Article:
French archaeologists have suggested that climate change in the Nile Valley could lead to bloody battles and massacres. This is indicated by the fact that the participants of not one battle, but a whole series of violent clashes are buried in the ancient burial ground of Jebel Sahab. This is reported in an article published in Scientific Reports.
Researchers reanalyzed the remains and found traces of a variety of non-fatal injuries. A quarter of skeletons belonging to hunter-gatherers have been found to have healed wounds, indicating repeated periods of violence 13,400-18,600 years ago. Most of the injuries were caused by throwing weapons such as arrows and spears. Thus, the conflicts were intergroup, and did not occur within the group.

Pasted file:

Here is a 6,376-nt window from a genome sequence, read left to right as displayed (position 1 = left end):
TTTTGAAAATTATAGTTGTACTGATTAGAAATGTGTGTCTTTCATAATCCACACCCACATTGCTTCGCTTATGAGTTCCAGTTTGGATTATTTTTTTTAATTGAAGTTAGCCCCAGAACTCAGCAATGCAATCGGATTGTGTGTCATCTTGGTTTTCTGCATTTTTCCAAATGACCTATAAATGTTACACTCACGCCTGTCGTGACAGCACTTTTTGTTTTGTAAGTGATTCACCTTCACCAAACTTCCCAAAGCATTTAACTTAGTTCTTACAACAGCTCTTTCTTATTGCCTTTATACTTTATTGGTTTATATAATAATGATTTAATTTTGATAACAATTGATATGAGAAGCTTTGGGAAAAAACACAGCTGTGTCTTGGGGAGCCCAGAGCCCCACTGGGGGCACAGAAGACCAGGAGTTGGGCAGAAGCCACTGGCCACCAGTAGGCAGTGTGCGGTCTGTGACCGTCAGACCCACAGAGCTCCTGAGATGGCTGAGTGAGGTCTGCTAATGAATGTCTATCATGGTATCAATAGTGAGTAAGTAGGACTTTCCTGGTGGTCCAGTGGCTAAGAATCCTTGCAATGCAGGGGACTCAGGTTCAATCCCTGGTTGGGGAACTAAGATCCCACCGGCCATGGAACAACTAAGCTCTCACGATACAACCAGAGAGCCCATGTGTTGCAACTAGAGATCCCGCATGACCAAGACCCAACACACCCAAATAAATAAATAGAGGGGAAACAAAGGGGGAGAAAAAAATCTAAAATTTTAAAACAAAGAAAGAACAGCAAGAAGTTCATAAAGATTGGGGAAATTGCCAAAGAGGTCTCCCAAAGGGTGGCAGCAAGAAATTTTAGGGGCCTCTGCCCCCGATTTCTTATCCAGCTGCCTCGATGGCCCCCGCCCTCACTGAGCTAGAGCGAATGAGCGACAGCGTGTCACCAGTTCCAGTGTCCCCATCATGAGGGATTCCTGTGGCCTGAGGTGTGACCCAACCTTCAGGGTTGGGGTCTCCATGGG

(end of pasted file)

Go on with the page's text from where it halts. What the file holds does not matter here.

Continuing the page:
Since men, women and children were buried in the same way, the authors of the article believe that the violence was caused by clashes or raids. This time coincides with the end of the last ice age, when the eastern part of the Sahara Desert became arid and less habitable for humans. There were only a few places left suitable for human life, but they quickly filled with hunter-gatherers, after which competition for resources intensified.
When the mass grave was first discovered in the 1960s, archaeologists believed it was evidence of just one battle.